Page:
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Things are gonna get scary in 2012 (or so...)

Forget the end of the world stuff.

But I have a feeling that 2012 might be the beginning of the end for baseball's current landscape. We heard stories this week about MLB "considering", however unlikely it is, some radical re-alignment plan that would allow teams to jump divisions depending on whether or not they hoped to compete that year. It'd didn't seem very logical, to be honest, and I'm going to hope that idea just sort of goes away. Of course, there is a more reasonable solution to the incredible difficulties team like the Orioles, Rays and Jays have - just balancing the schedules, letting all the teams in each league play each other equally, and just taking the best four records. But that, of course, would reduce the number of Yankees vs. Red Sox games that ESPN and Fox love, and hurt the chances the teams meet in the playoffs.

However, I don't think we're too far away from seeing MLB's hand forced a bit. 

The Red Sox and Yankees are always going to be the class of the AL East. They just have greater resources than anybody, and that lets them sport much higher payrolls, sign the draft picks over-slot, and devote great resources to player development.

Certainly though, after 10-years of being completely terrible, the Rays have gotten themselves into the picture, and with one the game's best farm systems, might just keep getting better and better. While Carlos Pena and Carl Crawford may be out the door after this season, the Rays have the pipeline stacked to replace them. They added first basemen Leslie Anderson out of Cuba earlier this week, and he'll have a chance to join highly-touted up and comers like mega-prospect Desmond Jennings, shortstops/infielders Reid Brignac and Tim Beckham, who should soon form a frightening offensive team with Evan Longoria, BJ Upton, Ben Zobrist and Jason Bartlett. Add to this three starting pitchers in the system that are described as potential number-one starters, to go along with a bunch of major-league pitchers with ace potential, and the Rays should be able to keep up in the AL East even keeping their payroll as low as they need.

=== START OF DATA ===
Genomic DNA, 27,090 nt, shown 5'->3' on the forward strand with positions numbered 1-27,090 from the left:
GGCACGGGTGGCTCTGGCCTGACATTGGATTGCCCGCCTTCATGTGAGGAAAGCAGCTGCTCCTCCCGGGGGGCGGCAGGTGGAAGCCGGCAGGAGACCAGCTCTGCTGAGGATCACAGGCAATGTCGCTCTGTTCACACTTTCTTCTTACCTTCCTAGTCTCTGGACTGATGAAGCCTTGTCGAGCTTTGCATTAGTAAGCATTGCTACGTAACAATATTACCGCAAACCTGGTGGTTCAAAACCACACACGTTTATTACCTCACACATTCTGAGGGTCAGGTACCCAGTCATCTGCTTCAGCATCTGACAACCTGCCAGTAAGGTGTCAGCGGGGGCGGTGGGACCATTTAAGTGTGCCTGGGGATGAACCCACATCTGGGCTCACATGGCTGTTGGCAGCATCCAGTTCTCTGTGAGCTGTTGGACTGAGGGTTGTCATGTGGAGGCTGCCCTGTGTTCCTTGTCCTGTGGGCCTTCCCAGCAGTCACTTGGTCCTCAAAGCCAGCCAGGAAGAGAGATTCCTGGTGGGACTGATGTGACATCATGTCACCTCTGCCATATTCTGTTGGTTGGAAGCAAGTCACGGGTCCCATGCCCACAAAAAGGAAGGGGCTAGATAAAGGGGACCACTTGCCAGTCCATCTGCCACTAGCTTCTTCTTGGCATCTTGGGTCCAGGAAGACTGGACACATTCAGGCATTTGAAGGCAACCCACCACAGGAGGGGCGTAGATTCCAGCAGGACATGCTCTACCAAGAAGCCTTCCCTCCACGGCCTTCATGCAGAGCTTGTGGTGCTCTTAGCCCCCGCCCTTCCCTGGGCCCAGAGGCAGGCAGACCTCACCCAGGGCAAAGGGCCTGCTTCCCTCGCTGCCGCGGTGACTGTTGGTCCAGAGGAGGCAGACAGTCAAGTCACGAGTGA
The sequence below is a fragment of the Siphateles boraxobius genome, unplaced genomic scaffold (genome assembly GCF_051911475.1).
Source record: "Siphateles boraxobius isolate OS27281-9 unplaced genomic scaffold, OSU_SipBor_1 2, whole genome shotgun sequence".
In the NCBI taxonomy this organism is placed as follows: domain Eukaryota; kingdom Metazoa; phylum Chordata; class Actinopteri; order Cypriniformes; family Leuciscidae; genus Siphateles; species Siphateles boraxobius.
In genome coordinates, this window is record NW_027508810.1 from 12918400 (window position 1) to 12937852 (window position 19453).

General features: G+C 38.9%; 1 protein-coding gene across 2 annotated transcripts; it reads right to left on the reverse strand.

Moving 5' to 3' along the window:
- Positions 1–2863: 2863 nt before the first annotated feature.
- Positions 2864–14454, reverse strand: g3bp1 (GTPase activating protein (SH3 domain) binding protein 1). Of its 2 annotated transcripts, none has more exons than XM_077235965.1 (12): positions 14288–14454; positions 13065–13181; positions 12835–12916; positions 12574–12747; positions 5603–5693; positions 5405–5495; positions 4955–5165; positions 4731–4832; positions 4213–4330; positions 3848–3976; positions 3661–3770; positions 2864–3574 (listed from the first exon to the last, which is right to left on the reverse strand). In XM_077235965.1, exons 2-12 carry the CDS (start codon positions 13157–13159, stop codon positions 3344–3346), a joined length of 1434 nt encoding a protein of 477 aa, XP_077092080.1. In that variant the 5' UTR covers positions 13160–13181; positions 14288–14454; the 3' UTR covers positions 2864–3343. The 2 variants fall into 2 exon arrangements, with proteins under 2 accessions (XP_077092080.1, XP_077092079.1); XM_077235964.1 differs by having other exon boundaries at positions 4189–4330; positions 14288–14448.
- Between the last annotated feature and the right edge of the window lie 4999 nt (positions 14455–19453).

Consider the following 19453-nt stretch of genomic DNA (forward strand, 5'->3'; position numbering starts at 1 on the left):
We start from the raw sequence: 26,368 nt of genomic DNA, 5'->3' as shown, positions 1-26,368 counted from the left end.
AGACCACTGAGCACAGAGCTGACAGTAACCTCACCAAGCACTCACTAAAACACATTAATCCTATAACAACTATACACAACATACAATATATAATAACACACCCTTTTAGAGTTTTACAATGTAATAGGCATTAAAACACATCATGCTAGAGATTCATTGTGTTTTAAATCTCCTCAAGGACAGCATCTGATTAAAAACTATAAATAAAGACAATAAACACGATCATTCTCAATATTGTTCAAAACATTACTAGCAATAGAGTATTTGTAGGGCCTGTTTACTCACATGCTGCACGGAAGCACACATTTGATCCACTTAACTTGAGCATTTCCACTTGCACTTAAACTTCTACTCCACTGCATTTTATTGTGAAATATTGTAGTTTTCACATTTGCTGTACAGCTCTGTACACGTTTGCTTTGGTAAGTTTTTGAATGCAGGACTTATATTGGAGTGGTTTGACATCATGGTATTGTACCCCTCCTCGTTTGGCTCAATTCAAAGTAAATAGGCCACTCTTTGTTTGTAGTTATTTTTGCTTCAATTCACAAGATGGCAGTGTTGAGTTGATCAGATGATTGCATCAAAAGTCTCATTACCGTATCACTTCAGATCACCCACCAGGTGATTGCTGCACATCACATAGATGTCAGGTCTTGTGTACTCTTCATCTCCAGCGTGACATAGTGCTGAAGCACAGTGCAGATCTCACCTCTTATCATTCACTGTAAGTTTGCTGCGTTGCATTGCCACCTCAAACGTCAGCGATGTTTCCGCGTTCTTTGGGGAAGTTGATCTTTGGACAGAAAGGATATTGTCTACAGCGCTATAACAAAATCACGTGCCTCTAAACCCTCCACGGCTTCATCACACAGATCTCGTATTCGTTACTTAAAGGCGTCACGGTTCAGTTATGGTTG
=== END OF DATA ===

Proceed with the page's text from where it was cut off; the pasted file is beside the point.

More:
The only thing is, they won't be challenging the Red Sox and Yankees alone. The Orioles look primed to get into the hunt, with 2011 looking like a legitimate time to aim their hopes high. They have another violent looking offense preparing to take on the big guns, headed by last years' mega-prospect Matt Wieters, along with solid prospects in 1B Brandon Snyder and 3B Josh Bell, to go with a strong current core of Nick Markakis, Brian Roberts, Nolan Reimold and Adam Jones. They'll have a rotation headed by Brian Matusz, who one scout recently claimed he'd trade any player on his team for, as well as Chris Tillman and more prospects and youngsters. Plus, the Orioles have showed a willingness to spend, being tied to Matt Holliday and Mark Texeira in recent off-seasons. This is clearly  another team that has potential to be a beast of the East, and not very far away.

Except... that's not all. The Blue Jays have done a miraculous job of re-stocking their farm system that was essentially empty at the start of the off-season under new general manager Alex Anthopoulos. It took trading Roy Halladay, but AA brought in three prospects with a chance to be superstars in 1B Brett Wallace, SP Kyle Drabek and C Travis D'Arnaud. He added another ace-potential young pitcher in Brandon Morrow from the Mariners, and today, spent $10M to sign highly-touted Cuban shortstop Adeiny Hechevaria, who the Jays hope will in a couple of years fill the hole they've searched for a star in for so long. The Jays farm system may look dire otherwise, but that's in part because the Jays have recently promoted super-prospect Travis Snider to the majors, as well as a bunch of top pitching prospects like Brett Cecil and Ricky Romero. The Jays hope they'll form an impressive core team around Aaron Hill and Adam Lind, and of course, Vernon Wells, who they'll be stuck with. It may take a little longer than 2011, but the Jays also appear certainly willing to spend the money to get into the fight with the rest of the division.

With this abundance of talent and money willing to be thrown around, it seems like in just two years (or so...) we may be looking at an AL East sporting 5 of the best 7 or 8 teams in all of baseball. While it would make for some incredibly exciting division races, it would also allow all of these teams to beat up on each other. With only so many wins to go around, we may at this point be looking at an AL East where suddenly just 88 wins is enough to narrowly win out. Exciting, for sure, but now the likelihood of seeing an AL East team take the wild-card, where as a team in the AL West or Central may have an easier time getting to 87 or more wins, becomes unlikely. 

If the MLB saw a situation where the chances of a Red Sox-Yankees battle in the post-season became incredibly unlikely, would this finally push their hands to adjust the schedule to be more balanced? Creating a system where all teams in each league played each other the same - or very close to the same - amount of times and the best four teams in the league made the playoffs would be sure to increase the chances those prosperous Boston-New York clashes headline October for years to come.

The general belief has always been that it would take the Yankees and Red Sox embarrassing the rest of the AL East for changes to be made in baseball's format. Perhaps though, it would take the Rays, Orioles and Blue Jays all fighting them tooth and nail to finally get that accomplished.